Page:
Polska / dolnośląskie
|Synagogues, prayer houses and others||Cemeteries||Sites of martyrdom||Judaica in museums||Andere|
|Province:||dolnośląskie / inne (before 1939)|
|County:||oławski / Ohlau (before 1939)|
|Community:||Oława / Ohlau (before 1939)|
|Other names:||Ohlau [j. niemiecki]; אולאווה [j. hebrajski]|
The town of Oława is situated in the Silesian Valley that stretches along the Odra River. The town’s natural environment is very attractive. The river divides the town into two different regions: southern – with rich soil and well developed agriculture, and northern – covered mostly with forests. There are five nature reserves in the town’s neighborhood. Within the town, one may find protected forest areas and bushes.1
The first remarks concerning Jewish inhabitants in the district of Oława date from the beginning of the 14th century. In 1337 the Silesian Duke Bolko presented Jan, the King of Bohemia, with the town of Wiązów in the Olawa County, and Jewish inhabitants were mentioned in the donation act.1 It is also documented that in 1353 a woman named Rachela stayed in town.2
Documents from Wroclaw mention a Jewish woman named Gołda from Oława, who settled in Wroclaw in 1357.3
In the 1360s years Jews were probably expelled from Oława and some of them even lost their lives during anti-Jewish riots. Again until the 17th century, Jews moved to Oława. It is verifiable that Jews rent the town mint in 1620.
In modern history Jews appear in Oława at the end of the 18th century. The first Jewish settlers were the Steinmann family, mentioned in historical records of 1787. Samuel Baruch Steinmann first obtained a settlement permit and acted quickly to obtain one for his son. The town council of Oława gave him the permission, however with some reservations regarding protecting the town from Jewish competition.4 In 1809 the Jewish population amounted to 21 people, and in 1861 this number rose to 210.5 The first Jewish settlers came from the neighboring municipalities – from Brzeg, Kluczbork, Oleśnica and also from Upper Silesia.
After an independent commune had been established, the kehilla of Oława was merged with the Jewish Community in Brzeg Dolny (Dyhernfurth) and incorporated into the second synagogue district in Brzeg. In the 19th century Jews made their living by trading, working in the town mint or performing free professions; besides, they also worked in industrial plants. In 1818 the jewish cemetery was founded. First it was a private cemetery but in 1833 it was was given to the jewish community. In the 1830s a merchant, Wilhelm Freudenthal, was the first Jew to become a member of the town council. From the 1880s the number of Jews was declined sharply.
In 1933 the Synagogue Community had 40 members, 13 out of which were actual members. The kehilla was headed by Adolf Gruschka, and the community board consisted of Georg Jonas and Georg Striem. The town Wiązów (Wansen), with 9 Jewish inhabitants, also belonged to the community. Shetitah ( ritual slaughter) was performed in the kehilla.1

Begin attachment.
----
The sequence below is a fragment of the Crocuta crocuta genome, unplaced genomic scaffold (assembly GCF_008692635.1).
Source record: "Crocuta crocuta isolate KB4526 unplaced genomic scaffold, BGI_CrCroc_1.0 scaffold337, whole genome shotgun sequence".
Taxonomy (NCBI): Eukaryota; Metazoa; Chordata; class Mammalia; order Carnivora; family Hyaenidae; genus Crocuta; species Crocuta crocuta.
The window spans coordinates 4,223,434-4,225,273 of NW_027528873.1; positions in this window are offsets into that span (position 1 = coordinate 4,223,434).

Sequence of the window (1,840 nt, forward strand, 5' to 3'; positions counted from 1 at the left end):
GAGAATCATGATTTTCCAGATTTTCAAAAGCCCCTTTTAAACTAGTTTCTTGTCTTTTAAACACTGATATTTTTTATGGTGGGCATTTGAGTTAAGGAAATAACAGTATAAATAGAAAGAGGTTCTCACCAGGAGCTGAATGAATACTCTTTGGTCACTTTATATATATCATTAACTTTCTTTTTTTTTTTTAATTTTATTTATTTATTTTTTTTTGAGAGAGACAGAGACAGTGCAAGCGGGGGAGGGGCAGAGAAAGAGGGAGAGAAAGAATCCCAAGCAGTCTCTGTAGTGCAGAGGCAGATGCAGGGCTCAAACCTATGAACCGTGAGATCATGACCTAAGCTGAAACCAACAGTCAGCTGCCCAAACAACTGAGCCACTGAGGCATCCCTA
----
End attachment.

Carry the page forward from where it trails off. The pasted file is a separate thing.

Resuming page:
When Adolf Hitler
Tamara Włodarczyk /
Oława was first mentioned in a document of 1149 as a donation made by Piotr Włostowic to Saint Vincent Abbey in Ołbin near Wroclaw. Fifty years later, Duke Henryk I Brodaty became the town’s owner, beginning the rule of the Piast dynasty there, which lasted over 500 years. At the turn of the 13th century, Oława was granted town rights, probably under the Środa Śląska Law (Neumarkt-Magdeburger Recht). The preserved documents confirm that 1234 can be considered the date of such location, as the name of the mayor was mentioned there. However, the oldest existing town seal is a hundred years older.
In the period of 1329-1526 Oława, a legacy of the Piast dynasty from Wroclaw and later of the Piast dynasty from Brześć or Brześć and Legnica, belonged, as almost the whole Silesia to the Bohemian Kingdom. Only for a short period from 1358 to 1398 was the town governed by Wacław I and Ludwik I, Piast dukes independent from Bohemian authorities. Since 1526, the whole Silesia came under the authority of the Austrian Habsburg dynasty. Oława was then already ruled by the Protestant Duke Fryderyk II, son-in-law of King Zygmunt I Stary. From 1691 to 1743, Oława was under the rule of the oldest son of the Polish King Jan III Sobieski, Prince Jakub Sobieski, who received the lands after his marriage with Jadwiga Elżbieta von Neuburg. In 1741, Prussia and Austria competed for the territory of Silesia, and as a result Oława was annexed by Prussia.
In the first half of the 19th century, many modern urban and industrial investments were carried on, but on the other side – numerous historical buildings were pulled down. In 1842, a railway line was launched between Wroclaw and Oława, which influenced the industrial development of the town. In the second half of the 19th century, industry still grew rapidly and Oława became a strong industrial centre. One of the important investments of that time was the construction of a modern, steel bridge across the Odra River in 1898. The works on implementing the sewage system also began in that period.
During World War I, the town did not sustain any major damages, although 2,700 inhabitants of the county died at the front. The situation changed during World War II. The last months of military actions caused severe destruction. The town lost a great deal of its transportation constructions (e.g. the bridge acros